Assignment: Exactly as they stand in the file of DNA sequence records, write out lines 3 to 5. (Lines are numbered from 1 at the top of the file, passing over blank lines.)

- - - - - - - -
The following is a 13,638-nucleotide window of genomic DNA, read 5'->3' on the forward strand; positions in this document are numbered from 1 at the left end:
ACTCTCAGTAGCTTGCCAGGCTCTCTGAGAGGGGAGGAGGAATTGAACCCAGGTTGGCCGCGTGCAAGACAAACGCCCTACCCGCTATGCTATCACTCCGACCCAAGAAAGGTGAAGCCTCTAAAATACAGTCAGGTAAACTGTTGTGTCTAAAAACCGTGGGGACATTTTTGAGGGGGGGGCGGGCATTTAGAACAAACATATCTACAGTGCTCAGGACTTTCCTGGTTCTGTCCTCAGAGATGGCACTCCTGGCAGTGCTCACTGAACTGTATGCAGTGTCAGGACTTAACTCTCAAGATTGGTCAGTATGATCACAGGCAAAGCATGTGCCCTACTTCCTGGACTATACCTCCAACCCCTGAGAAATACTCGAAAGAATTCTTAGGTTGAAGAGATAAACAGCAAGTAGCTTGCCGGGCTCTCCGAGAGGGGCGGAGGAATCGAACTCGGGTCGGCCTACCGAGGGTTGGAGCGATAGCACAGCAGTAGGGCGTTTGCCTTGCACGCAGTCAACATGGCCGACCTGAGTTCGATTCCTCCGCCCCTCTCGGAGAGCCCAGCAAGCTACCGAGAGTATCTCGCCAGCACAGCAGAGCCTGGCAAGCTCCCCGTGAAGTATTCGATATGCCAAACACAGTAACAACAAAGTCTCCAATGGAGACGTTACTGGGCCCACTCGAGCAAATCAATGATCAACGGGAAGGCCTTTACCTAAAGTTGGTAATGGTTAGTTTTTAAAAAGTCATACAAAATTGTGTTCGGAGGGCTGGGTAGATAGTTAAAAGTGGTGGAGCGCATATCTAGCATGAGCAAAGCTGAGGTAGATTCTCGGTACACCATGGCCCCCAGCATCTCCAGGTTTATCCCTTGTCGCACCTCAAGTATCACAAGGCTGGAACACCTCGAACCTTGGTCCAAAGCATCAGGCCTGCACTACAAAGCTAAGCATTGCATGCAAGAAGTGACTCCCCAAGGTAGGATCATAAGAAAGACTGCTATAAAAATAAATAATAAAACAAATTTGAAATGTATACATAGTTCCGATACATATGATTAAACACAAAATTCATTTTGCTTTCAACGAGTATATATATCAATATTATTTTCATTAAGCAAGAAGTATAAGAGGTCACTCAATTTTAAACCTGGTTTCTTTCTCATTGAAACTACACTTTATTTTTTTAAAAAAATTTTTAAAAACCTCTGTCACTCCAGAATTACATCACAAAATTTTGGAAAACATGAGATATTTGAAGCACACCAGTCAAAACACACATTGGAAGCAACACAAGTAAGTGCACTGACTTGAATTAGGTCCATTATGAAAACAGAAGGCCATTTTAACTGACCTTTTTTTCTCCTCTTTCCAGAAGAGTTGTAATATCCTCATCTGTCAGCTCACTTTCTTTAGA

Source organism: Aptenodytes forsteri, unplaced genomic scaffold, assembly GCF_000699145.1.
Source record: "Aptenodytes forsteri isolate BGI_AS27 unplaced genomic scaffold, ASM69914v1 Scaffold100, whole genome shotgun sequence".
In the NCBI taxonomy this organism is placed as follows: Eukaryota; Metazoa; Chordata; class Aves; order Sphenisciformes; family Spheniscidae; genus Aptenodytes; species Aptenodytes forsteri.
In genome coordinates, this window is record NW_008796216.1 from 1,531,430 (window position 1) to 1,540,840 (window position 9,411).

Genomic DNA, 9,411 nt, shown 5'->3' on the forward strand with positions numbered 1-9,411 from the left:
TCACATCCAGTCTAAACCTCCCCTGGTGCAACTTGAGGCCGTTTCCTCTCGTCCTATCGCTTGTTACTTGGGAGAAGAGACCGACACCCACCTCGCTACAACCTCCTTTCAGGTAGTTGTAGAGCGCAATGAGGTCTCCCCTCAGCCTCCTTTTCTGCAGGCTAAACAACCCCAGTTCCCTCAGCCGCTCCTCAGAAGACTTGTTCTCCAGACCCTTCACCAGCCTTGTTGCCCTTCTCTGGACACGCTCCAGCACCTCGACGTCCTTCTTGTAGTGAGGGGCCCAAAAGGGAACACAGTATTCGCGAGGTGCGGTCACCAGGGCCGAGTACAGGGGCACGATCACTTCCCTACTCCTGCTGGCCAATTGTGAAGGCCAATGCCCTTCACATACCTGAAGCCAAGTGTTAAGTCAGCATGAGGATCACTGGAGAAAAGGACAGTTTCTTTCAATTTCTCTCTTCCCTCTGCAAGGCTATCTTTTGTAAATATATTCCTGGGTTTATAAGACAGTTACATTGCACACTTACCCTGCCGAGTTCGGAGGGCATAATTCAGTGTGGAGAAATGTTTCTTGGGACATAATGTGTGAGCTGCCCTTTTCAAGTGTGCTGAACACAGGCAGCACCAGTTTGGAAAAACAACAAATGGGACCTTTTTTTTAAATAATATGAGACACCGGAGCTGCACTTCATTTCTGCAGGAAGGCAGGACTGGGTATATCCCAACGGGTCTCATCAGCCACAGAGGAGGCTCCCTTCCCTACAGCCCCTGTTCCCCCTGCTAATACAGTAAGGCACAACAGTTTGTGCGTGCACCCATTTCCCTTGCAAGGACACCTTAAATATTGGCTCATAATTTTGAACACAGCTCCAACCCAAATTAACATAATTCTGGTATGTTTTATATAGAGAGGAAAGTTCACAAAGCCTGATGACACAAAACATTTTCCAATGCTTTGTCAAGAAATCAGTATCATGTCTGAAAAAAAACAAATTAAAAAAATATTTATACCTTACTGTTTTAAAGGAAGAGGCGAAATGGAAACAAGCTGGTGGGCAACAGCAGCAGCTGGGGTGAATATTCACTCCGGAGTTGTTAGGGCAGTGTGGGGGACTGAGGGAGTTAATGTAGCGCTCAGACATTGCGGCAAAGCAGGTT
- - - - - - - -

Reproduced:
Source organism: Aptenodytes forsteri, unplaced genomic scaffold, assembly GCF_000699145.1.
Source record: "Aptenodytes forsteri isolate BGI_AS27 unplaced genomic scaffold, ASM69914v1 Scaffold100, whole genome shotgun sequence".
In the NCBI taxonomy this organism is placed as follows: Eukaryota; Metazoa; Chordata; class Aves; order Sphenisciformes; family Spheniscidae; genus Aptenodytes; species Aptenodytes forsteri.